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The Singing Will Never Be Done

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Prior was about to start across the water with ammunition when he was himself hit, though it didn't feel like a bullet, more like a blow from something big and hard, a truncheon or a cricket bat, only it knocked him off his feet and he fell, one arm trailing over the edge of the canal.

He tried to turn to crawl back beyond the drainage ditches, knowing it was only a matter of time before he was hit again, but the gas was thick here and he couldn't reach his mask. Banal, simple, repetitive thoughts ran round and round his mind. Balls up. Bloody mad. Oh Christ. There was no pain, more a spreading numbness that left his brain clear.

He saw Kirk die.

He saw Owen die.

He saw -

He felt -

He saw -

And then he ceased to feel.


A dull sensation of movement tugged at Prior's muscles and he blinked his eyes reluctantly open. For a moment he thought he had gone blind - then he realised it was just dark. As he squinted, Prior felt the skin of his face tauten and crack like it was with mud or blood, or both.

A tired face peered at him through the gloom.

“Where am I?” Prior said, or tried to say. His lungs felt like they were on fire. He was nauseous and the white hot feeling in his side was, he now realised, pain. Unbelievable pain, like he'd never felt before.

"Please don't try to talk.” The voice was as weary as the face. “You're being taken to a hospital. You've been hurt very badly."

“Take your hands off me," snapped Prior. He had a sense that the man was holding him down and causing the pain in his side, and underneath this was aware of the rolling feeling of a vehicle in motion. Prior felt strongly that all would be better if he could only get out into the air.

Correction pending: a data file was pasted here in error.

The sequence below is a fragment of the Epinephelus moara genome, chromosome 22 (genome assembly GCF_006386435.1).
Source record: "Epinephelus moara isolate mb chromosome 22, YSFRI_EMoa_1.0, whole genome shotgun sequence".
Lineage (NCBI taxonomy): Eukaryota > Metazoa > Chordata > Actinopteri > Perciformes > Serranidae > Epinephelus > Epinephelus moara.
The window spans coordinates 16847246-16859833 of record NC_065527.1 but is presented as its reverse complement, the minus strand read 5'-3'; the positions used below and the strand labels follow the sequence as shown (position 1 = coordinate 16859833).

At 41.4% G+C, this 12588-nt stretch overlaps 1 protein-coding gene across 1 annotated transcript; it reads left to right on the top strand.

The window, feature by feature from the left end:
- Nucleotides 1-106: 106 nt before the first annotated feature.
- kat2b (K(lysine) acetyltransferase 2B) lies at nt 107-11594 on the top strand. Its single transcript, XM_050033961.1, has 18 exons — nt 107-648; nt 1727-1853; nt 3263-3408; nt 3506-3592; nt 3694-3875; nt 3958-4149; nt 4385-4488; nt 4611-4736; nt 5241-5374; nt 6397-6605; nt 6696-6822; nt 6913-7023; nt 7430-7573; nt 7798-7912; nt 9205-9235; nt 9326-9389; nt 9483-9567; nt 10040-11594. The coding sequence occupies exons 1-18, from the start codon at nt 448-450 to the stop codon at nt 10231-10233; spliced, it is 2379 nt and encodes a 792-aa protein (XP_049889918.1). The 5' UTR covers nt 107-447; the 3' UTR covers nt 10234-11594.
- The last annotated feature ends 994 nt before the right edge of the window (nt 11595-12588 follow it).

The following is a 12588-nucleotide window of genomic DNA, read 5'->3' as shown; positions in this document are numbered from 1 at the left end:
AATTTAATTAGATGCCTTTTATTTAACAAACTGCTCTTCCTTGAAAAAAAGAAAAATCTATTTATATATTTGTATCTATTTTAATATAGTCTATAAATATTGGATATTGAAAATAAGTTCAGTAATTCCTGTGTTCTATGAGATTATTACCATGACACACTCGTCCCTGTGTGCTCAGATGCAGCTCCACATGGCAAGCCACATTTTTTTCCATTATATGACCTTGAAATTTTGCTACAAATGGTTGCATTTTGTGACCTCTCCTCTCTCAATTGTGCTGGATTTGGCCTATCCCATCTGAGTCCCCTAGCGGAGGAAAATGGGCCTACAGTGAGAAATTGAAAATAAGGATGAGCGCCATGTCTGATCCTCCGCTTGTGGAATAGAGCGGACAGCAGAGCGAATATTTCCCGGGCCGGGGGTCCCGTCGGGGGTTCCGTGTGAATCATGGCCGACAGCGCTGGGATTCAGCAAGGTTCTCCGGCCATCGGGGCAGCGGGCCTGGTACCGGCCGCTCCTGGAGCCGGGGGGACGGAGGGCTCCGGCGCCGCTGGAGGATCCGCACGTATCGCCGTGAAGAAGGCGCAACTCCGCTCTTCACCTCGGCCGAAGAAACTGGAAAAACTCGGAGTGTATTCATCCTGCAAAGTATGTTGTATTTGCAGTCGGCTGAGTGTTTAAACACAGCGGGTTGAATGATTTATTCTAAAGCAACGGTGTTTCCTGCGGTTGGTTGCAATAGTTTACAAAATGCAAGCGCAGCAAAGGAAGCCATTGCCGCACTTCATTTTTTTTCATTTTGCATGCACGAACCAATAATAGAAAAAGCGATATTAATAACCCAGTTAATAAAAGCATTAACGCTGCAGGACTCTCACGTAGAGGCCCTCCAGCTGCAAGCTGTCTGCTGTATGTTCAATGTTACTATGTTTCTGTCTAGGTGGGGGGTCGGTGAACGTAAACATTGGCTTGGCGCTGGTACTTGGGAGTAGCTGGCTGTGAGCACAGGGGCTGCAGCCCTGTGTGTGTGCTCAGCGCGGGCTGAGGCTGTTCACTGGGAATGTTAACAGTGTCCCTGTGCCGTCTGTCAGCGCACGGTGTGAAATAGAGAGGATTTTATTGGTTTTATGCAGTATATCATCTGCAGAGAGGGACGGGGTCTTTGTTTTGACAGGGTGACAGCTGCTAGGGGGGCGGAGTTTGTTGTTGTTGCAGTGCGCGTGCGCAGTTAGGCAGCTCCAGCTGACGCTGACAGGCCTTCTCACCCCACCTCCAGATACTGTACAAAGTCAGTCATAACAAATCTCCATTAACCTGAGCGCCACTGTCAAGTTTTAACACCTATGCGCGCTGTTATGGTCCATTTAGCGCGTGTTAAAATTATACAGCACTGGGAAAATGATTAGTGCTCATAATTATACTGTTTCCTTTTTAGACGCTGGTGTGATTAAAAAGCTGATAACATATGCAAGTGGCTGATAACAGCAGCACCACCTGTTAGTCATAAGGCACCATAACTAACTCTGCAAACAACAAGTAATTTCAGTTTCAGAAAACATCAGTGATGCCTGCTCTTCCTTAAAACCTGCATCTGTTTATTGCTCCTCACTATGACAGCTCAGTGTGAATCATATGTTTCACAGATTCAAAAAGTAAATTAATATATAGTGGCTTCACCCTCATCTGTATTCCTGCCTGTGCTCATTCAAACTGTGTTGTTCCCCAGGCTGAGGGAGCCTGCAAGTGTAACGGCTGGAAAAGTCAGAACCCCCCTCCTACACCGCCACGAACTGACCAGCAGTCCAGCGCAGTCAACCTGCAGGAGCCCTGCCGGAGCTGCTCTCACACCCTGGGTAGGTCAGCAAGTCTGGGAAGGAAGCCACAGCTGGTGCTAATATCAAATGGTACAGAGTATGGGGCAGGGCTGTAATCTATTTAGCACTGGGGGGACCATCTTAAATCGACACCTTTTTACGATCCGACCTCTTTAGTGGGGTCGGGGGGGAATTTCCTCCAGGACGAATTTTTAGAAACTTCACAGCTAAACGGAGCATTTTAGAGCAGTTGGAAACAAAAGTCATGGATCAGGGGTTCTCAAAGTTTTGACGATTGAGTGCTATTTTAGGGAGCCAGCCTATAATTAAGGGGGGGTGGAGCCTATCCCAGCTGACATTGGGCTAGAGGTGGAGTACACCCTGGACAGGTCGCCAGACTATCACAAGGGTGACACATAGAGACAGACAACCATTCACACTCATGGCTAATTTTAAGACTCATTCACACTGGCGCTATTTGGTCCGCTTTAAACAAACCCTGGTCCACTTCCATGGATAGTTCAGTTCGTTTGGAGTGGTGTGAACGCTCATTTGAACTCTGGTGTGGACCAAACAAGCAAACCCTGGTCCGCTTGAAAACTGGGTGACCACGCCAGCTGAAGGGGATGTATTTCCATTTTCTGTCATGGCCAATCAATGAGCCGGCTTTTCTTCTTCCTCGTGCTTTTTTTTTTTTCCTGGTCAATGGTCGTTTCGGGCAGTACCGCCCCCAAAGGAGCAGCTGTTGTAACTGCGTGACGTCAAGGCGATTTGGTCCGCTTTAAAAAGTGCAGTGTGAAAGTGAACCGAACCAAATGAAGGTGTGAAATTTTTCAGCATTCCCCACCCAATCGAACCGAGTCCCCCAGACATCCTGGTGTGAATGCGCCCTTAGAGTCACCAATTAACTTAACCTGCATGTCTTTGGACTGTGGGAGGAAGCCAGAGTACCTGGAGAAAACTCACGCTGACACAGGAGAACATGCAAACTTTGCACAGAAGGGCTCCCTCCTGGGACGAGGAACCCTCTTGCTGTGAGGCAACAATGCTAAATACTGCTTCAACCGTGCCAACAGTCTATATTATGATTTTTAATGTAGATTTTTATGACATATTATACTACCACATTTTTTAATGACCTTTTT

“Calm down.”

"I'd be all right if you'd take your hands off me."

The tired man turned his face away and said, “Ben.”

“It's all right,” said another voice, “I've a shot here – give it him.”

Prior had a sense of being in a nightmare, of needing to do something, take some action to get out of it. He wanted to say no, but even words began to slip away from him until at last morphia took him in its arms and held him tight.


“I'm not sure I can take much more,” said a woman's voice.

“Oh hush. Apparently it'll all be over any day now,” said another; feeling that they must be talking about the war, Prior snorted, so ridiculous was the thought that it should ever simply stop. Immediately he heard the second voice, older than the other, say, “Well now,” in response.

Prior opened his eyes. He was, it appeared, in an RAMC Base Hospital, being peered at by a rather sardonic-looking nurse. “Fancy seeing you back with us,” she said, and pulled at Prior's eyelids to get a look at his pupils.

“Ugh,” said Prior articulately.

The nurse smiled. “I'm not worried about you,” she said, “you've got a mighty will. Cor, and you weren't half foul to the CO who was holding you together all the way here. Well I said to him, I said, all it is is life in the lad yet, and here you are.”

“Yes,” said Prior.

“I suppose as you've been throwing up for days and nearly bled half to death you could do with a good hot meal.”

The whole conversation was just about unfathomable to Prior, as lost as if he had drifted off in the corner of a quiet, respectable party and woken up to find it had turned itself into an orgy. He shrugged and was surprised to discover that moving at all caused him a great deal of pain.

“Well, you've woken up between mealtimes but I'm sure we can sort something. June, why don't you see about rustling up some soup?”